PARIS – France and the Netherlands will provide an unprecedented 10 billion euro bailout funded by taxpayers, or about $ 10.8 billion, to save Air France-KLM as the fallout from the coronavirus on the industry of travel impose a devastating toll on global air carriers.
Air France-KLM, one of the largest European airlines, will receive a bank loan of 4 billion euros supported by the French state and a direct public loan of 3 billion euros, announced Friday the Minister of Finance, Bruno Le Maire. The Dutch government has said it will provide additional public aid of between 2 and 4 billion euros.
The infusion of aid is far from nationalizing the company, in which the French and Dutch states each hold a 14% share. The European Commission – the executive branch of the European Union, which lifted restrictions on state support in a deep economic downturn – quickly approved the rescue plan.
It is the third multi-billion dollar lifeline extended last week by the French government to companies hit by the coronavirus.
The government is working on a € 5 billion state-supported loan package for flagship French automaker Renault, Le Maire said on Friday. Sales of Renault – part of the world’s largest automotive alliance with Nissan and Mitsubishi Motors – have been dashed after quarantine of dealerships and factories across Europe. The company had already reported in recent months that the arrest and the escape of its former president, Carlos Ghosn, from Japan in January wreaked havoc on the group.
The state also last week supported a 500 million euro loan for the French giant of electronic distribution FNAC-Darty, which employs tens of thousands of people in France, to help it secure its cash flows. and prepare for recovery from the pandemic.
Since the start of the crisis, the French government has supported more than 20 billion euros in loans for 150,000 companies, as part of a huge tax package to support the economy and limit mass unemployment until businesses can start operating safely again. The French economy is expected to contract by at least 8% this year, the largest decline since the end of the Second World War.
Few industries have been hit as hard as airlines, as travel bans around the world immobilize fleets. International Air Transport Association warned this week that European airlines will see demand drop 55% in 2020 compared to 2019, with total potential of $ 89 billion.
Flights across Europe have dropped 90%, and most carriers don’t expect service to resume until June. The deployment of air traffic may depend on the introduction of government-imposed social distancing measures inside airplanes, the air transport association said.
Alaska Airlines, Allegiant Air, American Airlines, Delta Air Lines, Frontier Airlines, Hawaiian Airlines, JetBlue Airways, United Airlines, SkyWest Airlines and Southwest Airlines will participate in the rescue plan, which is part of an economic stabilization plan adopted by Congress last month.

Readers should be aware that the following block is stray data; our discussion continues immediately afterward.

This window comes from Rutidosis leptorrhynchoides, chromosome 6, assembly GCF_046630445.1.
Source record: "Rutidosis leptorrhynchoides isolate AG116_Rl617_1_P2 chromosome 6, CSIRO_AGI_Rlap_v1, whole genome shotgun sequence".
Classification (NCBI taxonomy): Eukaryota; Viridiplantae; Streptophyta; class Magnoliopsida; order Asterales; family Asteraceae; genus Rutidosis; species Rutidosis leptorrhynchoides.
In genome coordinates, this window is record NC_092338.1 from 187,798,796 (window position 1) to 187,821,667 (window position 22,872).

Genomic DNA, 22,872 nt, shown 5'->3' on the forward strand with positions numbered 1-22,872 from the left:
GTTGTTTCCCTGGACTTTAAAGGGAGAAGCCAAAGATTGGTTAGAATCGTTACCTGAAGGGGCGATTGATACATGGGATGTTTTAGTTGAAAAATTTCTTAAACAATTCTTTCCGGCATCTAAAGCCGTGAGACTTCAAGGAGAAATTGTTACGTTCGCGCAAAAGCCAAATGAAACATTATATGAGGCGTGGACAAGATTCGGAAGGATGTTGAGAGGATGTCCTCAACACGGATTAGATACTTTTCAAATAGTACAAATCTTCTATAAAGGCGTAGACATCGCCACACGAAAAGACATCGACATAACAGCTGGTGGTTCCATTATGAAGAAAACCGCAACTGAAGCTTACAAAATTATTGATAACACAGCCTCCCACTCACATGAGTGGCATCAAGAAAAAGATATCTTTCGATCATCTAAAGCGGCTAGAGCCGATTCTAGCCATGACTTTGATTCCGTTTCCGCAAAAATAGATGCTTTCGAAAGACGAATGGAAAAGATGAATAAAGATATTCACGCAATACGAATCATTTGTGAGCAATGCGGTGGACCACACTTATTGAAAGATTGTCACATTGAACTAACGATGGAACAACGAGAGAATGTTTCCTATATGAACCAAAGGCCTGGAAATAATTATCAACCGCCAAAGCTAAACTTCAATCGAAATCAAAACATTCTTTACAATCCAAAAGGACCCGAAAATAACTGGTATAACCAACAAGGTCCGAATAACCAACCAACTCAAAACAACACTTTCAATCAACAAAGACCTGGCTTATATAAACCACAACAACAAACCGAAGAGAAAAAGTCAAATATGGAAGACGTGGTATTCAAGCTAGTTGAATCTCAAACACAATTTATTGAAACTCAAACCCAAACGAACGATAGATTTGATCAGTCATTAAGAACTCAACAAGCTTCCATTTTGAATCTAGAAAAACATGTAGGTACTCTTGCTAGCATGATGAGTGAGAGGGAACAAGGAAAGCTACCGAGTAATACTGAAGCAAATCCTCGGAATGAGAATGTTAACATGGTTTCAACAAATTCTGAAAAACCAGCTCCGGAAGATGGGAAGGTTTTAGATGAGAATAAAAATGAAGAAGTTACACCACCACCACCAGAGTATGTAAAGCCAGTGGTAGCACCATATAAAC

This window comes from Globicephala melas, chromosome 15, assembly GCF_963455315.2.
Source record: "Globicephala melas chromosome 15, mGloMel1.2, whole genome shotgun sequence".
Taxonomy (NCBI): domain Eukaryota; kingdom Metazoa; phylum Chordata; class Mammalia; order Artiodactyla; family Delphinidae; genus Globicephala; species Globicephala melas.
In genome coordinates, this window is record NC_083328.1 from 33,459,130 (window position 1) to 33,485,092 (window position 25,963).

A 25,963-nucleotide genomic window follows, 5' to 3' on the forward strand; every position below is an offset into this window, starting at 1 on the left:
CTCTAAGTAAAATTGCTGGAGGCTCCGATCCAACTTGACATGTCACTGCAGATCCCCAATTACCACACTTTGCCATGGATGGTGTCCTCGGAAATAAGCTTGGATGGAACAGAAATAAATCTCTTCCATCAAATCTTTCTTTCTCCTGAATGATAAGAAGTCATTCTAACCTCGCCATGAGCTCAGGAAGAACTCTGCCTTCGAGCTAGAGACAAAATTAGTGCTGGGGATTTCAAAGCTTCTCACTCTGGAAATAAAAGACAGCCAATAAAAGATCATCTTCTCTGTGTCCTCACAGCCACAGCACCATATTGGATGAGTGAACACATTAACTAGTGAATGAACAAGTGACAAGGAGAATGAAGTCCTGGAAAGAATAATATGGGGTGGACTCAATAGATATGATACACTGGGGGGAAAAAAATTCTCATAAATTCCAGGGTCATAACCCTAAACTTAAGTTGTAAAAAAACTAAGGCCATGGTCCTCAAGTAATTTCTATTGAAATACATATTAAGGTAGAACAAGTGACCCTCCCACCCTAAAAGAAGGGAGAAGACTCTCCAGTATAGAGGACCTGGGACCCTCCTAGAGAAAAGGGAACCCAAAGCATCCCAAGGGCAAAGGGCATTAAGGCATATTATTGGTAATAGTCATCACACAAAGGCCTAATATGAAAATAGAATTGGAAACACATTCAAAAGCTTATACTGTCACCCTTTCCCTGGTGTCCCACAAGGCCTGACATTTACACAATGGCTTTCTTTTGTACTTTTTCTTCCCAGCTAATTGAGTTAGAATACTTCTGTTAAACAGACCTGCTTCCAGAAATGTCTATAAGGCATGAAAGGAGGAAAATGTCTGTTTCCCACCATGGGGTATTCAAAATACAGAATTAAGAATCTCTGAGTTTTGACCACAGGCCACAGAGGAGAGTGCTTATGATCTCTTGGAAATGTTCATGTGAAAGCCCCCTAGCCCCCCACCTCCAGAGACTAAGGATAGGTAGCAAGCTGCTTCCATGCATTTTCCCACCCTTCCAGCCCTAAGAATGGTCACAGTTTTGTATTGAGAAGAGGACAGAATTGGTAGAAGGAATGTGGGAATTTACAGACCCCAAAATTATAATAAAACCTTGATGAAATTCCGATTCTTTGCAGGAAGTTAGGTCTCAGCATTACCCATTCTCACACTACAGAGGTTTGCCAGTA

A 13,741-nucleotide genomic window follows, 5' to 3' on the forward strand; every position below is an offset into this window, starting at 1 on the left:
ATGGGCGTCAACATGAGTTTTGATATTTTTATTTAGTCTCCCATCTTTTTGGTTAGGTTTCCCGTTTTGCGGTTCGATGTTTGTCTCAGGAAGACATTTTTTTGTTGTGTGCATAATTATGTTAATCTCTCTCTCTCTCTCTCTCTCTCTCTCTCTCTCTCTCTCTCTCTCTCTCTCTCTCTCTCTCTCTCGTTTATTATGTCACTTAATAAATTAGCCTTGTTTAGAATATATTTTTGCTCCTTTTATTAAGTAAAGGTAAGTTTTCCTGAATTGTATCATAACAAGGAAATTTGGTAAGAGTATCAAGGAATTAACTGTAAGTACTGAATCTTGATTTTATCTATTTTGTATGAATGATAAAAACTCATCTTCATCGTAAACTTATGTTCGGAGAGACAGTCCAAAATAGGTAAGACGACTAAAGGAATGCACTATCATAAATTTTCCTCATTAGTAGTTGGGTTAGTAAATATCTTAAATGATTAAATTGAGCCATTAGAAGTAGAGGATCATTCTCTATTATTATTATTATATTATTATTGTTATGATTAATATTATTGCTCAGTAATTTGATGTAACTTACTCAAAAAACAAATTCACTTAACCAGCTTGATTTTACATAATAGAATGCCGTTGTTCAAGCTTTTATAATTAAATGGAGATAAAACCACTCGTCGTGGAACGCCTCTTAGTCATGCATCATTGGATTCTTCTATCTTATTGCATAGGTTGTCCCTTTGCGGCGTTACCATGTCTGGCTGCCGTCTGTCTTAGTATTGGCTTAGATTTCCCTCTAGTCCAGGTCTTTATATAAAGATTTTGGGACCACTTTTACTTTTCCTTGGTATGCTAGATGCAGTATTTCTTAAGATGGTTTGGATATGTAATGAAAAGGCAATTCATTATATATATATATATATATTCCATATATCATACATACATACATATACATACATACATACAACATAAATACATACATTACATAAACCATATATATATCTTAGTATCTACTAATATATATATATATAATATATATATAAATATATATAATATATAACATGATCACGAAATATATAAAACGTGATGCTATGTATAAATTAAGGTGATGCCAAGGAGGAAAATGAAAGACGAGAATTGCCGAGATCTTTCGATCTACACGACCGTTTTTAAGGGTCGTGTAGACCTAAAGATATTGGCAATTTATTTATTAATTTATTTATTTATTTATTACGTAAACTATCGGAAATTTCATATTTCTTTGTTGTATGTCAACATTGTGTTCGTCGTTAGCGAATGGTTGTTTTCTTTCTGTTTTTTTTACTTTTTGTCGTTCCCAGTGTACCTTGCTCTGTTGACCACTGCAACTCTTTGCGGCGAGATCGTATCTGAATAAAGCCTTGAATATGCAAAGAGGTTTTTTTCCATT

European airlines hit earlier than the United States, after President Trump on March 12 close US borders to most European travelers. While the travel ban has helped slow the spread of the epidemic in the United States, European carriers have struggled to cope.
German airline Lufthansa said on Thursday it would demand government bailouts after the drop in sales, which caused a loss of more than a billion euros in the first quarter, and investors are no longer willing to lend money to society. Passenger traffic has fallen to almost nothing and the second quarter will be even worse, Lufthansa said in a statement.
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Air France, in which the government holds a 14% stake, has put its employees on part-time leave for six months, in accordance with a request from the government not to dismiss workers. The carrier has lost about 25 million euros a day since then, plunging it into a critical financial situation.
With almost all of the company’s planes immobilized, the financial lifeline is needed “to save the 350,000 direct and indirect jobs that go with it,” said Maire.
Air France-KLM managing director Ben Smith, Pilots told a video conference this month that it would probably take two years to recover the level of traffic seen in 2019. The carrier, which hopes to gradually restore flights over the summer, recently warned that ‘in the absence of ticket sales, there would be an urgent need for cash during the July-September quarter to stay afloat.
The support “is not a blank check,” Le Maire said on Friday, adding that governments have set profitability conditions for the carrier.
“This is French money, so the company has to make an effort to be more profitable,” he said. The company will also have to become “the most environmentally responsible company on the planet,” he added.